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date: 17 November 2019

Abstract and Keywords

The last two decades of the nineteenth century saw an expansion of print as well as a new freedom of the press; such expansion produced a corresponding movement to suppress such freedom and to censor print. This essay explores the efforts of Oscar Wilde, Thomas Hardy and Grant Allen to redefine the censorship debates in the prefaces to their novels. Often overlooked as a forum for the interrogation of censorship, prefaces manifest not only the complexities of the pressures on novelists to regulate what they wrote but also their efforts to resist those pressures. Legal censorship existed, of course, but Wilde, Hardy, and Allen did not target those forms of control. Instead, they registered the network of pressures arising out of the contexts in which their writing was produced, received, and marketed. Those pressures created varied forms of censorship that determined what could and could not be represented in the novel.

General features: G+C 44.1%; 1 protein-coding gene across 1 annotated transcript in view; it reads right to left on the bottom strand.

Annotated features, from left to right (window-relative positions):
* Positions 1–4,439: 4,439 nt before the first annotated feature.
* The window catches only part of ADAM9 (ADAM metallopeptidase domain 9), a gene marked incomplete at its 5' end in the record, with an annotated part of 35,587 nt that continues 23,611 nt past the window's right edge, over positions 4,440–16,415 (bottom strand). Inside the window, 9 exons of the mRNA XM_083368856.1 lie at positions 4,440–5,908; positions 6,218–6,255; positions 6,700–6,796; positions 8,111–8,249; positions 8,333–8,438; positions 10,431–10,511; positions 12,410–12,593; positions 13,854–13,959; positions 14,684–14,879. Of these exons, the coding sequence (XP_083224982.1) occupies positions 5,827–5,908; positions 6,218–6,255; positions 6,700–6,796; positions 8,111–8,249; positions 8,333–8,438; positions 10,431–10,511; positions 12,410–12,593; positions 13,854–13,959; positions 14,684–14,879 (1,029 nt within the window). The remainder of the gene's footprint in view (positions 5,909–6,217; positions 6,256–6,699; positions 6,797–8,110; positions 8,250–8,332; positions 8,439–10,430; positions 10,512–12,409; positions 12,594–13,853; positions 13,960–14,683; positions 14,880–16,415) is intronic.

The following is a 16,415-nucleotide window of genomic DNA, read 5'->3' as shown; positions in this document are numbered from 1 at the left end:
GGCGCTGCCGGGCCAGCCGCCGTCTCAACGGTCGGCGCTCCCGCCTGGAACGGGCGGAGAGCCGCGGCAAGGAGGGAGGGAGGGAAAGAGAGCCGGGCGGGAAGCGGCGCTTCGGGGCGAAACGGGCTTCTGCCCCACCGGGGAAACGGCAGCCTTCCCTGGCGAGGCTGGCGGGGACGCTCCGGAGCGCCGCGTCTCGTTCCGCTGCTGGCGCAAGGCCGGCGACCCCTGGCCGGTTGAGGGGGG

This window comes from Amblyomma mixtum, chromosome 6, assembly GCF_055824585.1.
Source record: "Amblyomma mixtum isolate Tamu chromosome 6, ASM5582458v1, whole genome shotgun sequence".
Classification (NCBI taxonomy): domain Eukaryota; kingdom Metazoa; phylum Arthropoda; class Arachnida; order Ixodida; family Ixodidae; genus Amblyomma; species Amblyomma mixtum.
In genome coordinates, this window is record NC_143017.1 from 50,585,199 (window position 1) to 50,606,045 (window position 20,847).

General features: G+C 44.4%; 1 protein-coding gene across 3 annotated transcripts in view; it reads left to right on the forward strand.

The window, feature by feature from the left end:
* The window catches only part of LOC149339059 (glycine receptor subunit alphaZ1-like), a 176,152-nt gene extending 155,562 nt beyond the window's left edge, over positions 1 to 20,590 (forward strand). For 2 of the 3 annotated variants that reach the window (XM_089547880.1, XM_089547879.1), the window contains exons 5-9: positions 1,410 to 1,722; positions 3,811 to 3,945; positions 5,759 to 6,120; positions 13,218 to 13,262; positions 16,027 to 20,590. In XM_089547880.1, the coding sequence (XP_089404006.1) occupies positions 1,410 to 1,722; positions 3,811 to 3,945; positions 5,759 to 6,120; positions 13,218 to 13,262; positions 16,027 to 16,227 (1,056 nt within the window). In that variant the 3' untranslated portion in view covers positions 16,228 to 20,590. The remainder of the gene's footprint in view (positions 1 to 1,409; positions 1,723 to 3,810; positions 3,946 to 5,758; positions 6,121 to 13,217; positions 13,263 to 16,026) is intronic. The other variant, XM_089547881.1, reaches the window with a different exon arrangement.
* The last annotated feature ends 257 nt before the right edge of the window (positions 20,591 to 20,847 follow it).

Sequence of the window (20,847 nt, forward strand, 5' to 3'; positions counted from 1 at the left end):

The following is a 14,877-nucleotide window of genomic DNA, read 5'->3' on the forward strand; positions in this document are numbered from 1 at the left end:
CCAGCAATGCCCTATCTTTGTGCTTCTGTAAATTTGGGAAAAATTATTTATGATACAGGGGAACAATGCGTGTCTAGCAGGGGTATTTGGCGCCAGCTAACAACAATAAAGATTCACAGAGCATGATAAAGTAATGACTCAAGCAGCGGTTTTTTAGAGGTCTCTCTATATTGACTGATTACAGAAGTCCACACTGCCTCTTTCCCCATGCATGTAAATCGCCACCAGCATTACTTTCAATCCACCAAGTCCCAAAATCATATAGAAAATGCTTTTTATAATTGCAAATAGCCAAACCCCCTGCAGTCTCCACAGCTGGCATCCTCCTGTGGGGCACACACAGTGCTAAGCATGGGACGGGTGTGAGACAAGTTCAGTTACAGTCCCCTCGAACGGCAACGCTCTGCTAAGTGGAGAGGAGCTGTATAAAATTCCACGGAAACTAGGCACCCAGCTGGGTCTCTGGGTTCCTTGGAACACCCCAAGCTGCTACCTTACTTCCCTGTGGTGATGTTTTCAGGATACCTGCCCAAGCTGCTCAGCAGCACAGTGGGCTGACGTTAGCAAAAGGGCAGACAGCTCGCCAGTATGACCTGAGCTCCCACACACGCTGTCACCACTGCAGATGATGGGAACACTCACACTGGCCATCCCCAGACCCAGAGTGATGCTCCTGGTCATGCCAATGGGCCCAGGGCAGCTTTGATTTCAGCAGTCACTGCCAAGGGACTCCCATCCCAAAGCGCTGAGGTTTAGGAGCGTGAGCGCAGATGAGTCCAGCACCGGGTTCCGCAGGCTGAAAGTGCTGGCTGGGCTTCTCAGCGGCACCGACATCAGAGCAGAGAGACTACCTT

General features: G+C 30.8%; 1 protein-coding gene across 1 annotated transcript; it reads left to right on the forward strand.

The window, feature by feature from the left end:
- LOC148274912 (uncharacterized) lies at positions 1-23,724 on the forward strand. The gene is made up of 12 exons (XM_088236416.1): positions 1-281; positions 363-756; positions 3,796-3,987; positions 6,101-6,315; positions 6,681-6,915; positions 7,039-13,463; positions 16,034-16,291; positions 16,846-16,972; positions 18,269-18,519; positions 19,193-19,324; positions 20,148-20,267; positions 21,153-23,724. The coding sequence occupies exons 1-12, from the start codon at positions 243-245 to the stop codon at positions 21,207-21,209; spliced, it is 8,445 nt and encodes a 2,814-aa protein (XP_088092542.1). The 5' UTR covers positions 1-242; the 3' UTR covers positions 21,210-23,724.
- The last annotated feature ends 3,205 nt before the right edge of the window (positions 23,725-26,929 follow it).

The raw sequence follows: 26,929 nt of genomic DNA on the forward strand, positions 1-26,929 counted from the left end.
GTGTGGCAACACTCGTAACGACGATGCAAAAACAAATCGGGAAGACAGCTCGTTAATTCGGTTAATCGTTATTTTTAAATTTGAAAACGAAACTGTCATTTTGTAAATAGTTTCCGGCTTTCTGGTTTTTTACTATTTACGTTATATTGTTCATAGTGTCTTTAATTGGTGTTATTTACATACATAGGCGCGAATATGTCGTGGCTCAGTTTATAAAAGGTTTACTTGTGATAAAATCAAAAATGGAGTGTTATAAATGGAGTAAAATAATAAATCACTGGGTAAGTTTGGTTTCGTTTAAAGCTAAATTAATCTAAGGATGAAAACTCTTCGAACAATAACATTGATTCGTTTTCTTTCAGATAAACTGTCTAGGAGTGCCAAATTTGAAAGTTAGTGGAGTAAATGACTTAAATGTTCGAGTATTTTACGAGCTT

Keywords: Censorship, Law, Prefaces, Press, Reception, Oscar Wilde, Thomas Hardy, Grant Allen, Henry Vizetelly, Circulating Libraries, Publishers

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